Local News

GOP Gubernatorial Race Could Be Costly To Taxpayers

Posted June 29, 2004 8:30 a.m. EDT

— There are six Republican candidates for governor, but only one nomination. In less than a month, voters will whittle down the list.

Many believe it will take more than one primary to choose the GOP candidate, preparing for the prospect of a statewide run-off.

We have seen the the candidates' faces and heard their stands.

On July 20, the field likely will shrink to two.

WRAL's Voter's Voice poll from earlier this month shows Republican contender Richard Vinroot with 33 percent of the likely primary vote, followed by Bill Cobey with 23 percent and Patrick Ballantine with 15.

Unless one of the Republicans rises to 40 percent in the polls, the primary is not a done deal. The top two finishers probably will meet in an Aug. 17 runoff.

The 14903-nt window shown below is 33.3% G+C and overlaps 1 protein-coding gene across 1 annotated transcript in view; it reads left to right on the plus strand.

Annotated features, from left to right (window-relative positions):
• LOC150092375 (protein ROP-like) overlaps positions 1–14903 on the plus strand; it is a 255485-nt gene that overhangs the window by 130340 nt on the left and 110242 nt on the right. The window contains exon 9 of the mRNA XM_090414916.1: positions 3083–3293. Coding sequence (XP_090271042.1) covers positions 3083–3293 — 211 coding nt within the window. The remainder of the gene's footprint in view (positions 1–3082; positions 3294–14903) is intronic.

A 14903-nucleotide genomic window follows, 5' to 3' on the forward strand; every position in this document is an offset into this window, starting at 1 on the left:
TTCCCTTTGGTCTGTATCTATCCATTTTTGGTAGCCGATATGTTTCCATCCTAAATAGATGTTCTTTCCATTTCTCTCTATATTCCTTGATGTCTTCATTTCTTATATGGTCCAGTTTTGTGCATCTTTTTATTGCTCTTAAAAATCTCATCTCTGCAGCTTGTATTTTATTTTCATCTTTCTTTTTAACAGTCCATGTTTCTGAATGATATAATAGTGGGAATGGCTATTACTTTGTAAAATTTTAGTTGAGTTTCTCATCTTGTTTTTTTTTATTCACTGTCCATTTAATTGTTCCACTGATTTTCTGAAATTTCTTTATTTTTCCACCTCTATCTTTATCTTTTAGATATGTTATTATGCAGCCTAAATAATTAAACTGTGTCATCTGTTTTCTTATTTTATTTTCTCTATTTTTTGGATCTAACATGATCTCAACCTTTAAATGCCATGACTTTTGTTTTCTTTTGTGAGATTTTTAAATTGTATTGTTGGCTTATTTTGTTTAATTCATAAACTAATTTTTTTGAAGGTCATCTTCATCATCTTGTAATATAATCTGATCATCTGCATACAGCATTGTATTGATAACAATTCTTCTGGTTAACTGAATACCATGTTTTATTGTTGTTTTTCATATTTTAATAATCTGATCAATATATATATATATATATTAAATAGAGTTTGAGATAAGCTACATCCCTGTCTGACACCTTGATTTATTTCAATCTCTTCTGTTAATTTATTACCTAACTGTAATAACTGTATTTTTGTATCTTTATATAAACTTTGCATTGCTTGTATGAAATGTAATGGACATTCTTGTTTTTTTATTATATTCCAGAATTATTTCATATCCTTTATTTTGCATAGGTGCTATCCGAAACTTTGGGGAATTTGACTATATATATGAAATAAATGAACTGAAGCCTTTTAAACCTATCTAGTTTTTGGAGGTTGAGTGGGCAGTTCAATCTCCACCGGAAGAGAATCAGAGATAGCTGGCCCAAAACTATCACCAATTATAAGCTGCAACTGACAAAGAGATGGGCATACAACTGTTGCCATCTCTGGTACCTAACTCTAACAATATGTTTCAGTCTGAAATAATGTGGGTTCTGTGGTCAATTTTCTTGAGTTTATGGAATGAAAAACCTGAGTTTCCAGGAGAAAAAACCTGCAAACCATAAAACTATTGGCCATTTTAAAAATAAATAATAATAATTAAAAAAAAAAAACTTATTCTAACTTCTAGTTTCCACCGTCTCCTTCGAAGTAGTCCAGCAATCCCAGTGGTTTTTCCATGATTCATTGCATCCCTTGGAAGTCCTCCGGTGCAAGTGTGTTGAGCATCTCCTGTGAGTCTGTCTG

The minimum cost to taxpayers for a runoff would be more than $1 million.

"Should I finish second, I will definitely call for a runoff," said Cobey, the former state GOP chairman.

Cobey believes a second primary would pay off for the newcomer candidates, but not for Vinroot.

"The rule of thumb would be that the challengers get two votes for every vote the incumbent gets," Cobey said, "and he is the incumbent candidate since he's been running for nine years."

In 1990, little-known Brunswick County District Attorney Mike Easley ruffled some feathers when he called for a runoff in the United States Senate race against frontrunner Harvey Gantt. Gantt won, but the move earned Easley powerful political name recognition.

Fourteen years later, Easley is the man the Republicans are scrambling to beat.

WRAL's latest poll showed 18 percent of likely Republican voters still are undecided. So it still is possible any of the top candidates could reach the needed 40 percent in the primary.

Whether it is the July primary or an August runoff, voter turnout is expected to be low. The delayed dates conflict with many summer vacations.

People have more than one date to vote. One-stop absentee voting kicks off Thursday and runs through July 17. Contact your

county board of elections

for early voting times and locations.